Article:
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Turkey’s Fidan says Iraqi Sinjar must be ‘clear’ of PKK presence

The top Turkish diplomat’s comment comes as Ankara is ramping up its threats for a large-scale operation in northern Iraq.
Iraqi autonomous Kurdish region's peshmerga forces and fighters from the Yazidi minority, a local Kurdish-speaking community targeted in a brutal campaign by the Islamic State (IS) group, enter the western Iraqi city of Sinjar, in the Nineveh Province, on Nov. 13, 2015.

ANKARA — The Iraqi Yazidi region of Sinjar must be cleared of the outlawed Kurdistan Workers Party (PKK), Turkish Foreign Minister Hakan Fidan said Wednesday. 

“Sinjar is right next to the Syrian border, and as long as the PKK prevails in Sinjar, its interaction with the group’s presence on the other side of the border will continue. This must be put to an end,” Fidan said during a live interview.

Located near the Iraqi border with Syria in the north, Sinjar has long been a focal point for Turkey, with Ankara accusing the PKK of using the Yazidi region as a logistical corridor to connect with their Syrian offshoots. Headquartered in northern Iraq, the PKK has been fighting against Turkish forces for Kurdish self-rule inside Turkey since the 1980s and is considered a terrorist organization by Ankara, Washington and the majority of European powers.

Fidan made the remarks as he praised the Baghdad government for taking steps against the PKK after Baghdad designated the militant group a banned organization in March. 

“[The Iraqi government forces] are currently strengthening the border. They are preventing the border from being used [by the PKK],” Fidan said. “But one of the most important steps that must be taken there, tactically speaking, is to clear the Sinjar region from the PKK completely.”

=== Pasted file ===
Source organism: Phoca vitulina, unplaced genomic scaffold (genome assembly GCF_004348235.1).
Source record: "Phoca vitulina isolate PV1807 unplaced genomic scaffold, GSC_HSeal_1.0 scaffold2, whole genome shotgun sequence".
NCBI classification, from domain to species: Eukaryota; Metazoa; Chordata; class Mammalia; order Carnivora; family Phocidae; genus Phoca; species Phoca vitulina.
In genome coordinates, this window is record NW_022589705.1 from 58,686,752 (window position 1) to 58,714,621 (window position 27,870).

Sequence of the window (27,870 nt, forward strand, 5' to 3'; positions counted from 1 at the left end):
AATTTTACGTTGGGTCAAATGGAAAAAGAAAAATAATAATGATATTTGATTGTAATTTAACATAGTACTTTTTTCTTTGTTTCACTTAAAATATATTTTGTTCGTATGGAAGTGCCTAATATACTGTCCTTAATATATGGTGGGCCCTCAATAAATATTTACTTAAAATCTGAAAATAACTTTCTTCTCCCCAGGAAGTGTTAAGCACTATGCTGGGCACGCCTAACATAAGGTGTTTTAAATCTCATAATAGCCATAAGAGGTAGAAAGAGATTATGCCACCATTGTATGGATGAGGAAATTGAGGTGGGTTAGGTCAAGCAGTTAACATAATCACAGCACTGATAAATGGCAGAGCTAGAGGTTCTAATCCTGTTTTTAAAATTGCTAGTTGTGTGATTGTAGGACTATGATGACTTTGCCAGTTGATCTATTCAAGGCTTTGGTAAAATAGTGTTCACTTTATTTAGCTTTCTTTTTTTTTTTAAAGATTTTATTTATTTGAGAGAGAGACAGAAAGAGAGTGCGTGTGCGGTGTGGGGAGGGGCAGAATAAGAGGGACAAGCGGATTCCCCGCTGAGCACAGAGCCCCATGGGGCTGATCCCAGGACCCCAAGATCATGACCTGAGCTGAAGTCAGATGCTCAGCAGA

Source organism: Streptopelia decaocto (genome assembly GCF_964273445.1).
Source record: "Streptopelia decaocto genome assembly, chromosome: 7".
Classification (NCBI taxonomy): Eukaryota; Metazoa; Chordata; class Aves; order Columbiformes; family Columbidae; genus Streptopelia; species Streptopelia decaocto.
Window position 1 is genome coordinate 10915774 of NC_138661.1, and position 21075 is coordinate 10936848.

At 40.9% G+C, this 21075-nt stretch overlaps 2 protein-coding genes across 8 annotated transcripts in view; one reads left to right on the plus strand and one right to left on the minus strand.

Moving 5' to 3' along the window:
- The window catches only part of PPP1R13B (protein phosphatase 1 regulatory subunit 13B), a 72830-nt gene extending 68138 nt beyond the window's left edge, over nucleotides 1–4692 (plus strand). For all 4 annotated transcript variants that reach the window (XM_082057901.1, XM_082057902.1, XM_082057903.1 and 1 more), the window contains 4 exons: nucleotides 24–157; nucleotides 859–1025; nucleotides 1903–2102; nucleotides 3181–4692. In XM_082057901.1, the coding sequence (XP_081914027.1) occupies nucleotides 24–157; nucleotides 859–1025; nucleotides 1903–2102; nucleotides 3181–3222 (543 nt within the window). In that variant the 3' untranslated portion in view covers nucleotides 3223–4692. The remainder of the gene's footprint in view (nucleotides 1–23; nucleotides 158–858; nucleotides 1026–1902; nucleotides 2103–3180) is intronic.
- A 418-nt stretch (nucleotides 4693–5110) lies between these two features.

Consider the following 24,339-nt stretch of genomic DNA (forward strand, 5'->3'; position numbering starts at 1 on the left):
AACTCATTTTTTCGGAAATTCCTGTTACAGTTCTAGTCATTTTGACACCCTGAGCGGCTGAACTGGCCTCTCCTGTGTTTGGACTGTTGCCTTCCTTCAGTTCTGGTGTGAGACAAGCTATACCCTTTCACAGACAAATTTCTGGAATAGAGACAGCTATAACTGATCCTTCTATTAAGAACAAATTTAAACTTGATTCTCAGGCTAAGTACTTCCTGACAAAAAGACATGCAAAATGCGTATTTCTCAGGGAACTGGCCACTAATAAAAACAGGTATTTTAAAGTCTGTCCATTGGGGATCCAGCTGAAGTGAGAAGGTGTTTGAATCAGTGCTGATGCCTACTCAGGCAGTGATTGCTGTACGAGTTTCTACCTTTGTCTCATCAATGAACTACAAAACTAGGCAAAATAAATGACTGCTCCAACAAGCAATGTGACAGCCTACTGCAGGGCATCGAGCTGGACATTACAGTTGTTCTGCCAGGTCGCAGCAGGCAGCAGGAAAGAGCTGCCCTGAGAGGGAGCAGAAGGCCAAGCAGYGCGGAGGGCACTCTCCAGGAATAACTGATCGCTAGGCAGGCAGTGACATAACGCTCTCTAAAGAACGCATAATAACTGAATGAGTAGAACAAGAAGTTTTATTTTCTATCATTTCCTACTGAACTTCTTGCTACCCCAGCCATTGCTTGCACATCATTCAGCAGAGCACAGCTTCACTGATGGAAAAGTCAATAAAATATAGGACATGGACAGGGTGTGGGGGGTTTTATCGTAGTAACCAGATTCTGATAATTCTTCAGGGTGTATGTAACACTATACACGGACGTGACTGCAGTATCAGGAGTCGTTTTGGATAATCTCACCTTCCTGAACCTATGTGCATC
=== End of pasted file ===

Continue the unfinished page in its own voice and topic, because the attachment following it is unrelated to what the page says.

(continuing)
Sinjar was among the regions hardest hit by the 2014 onslaught from the Islamic State, also known as ISIS, with the UN labeling the Sunni extremist group's actions, including enslaving thousands of Yazidi women, as genocide. The region was liberated in 2015 with the assistance of the PKK, which helped to form and train Yazidi-led Sinjar Resistance Units (YBS).

Fidan’s statement comes as Ankara is escalating the threat of a fresh large-scale military operation in northern Iraq. Turkish President Recep Tayyip Erdogan vowed earlier this month to “deal a final blow” to the militant group, echoing his previous threats for a large-scale military incursion into northern Iraq this summer. 

However, Sinjar has been absent from the official Turkish narrative for some time, and aside from occasional Turkish airstrikes targeting the region, a potential Turkish operation into the Yazidi homeland could pit Ankara against an unlikely regional power: Tehran. Sinjar is one of the northern Iraqi regions where PKK militants and Iran-backed militia groups have been closely coordinating, as assessed by a Pentagon report released in 2022, with Shiite militia groups still maintaining significant influence in the region.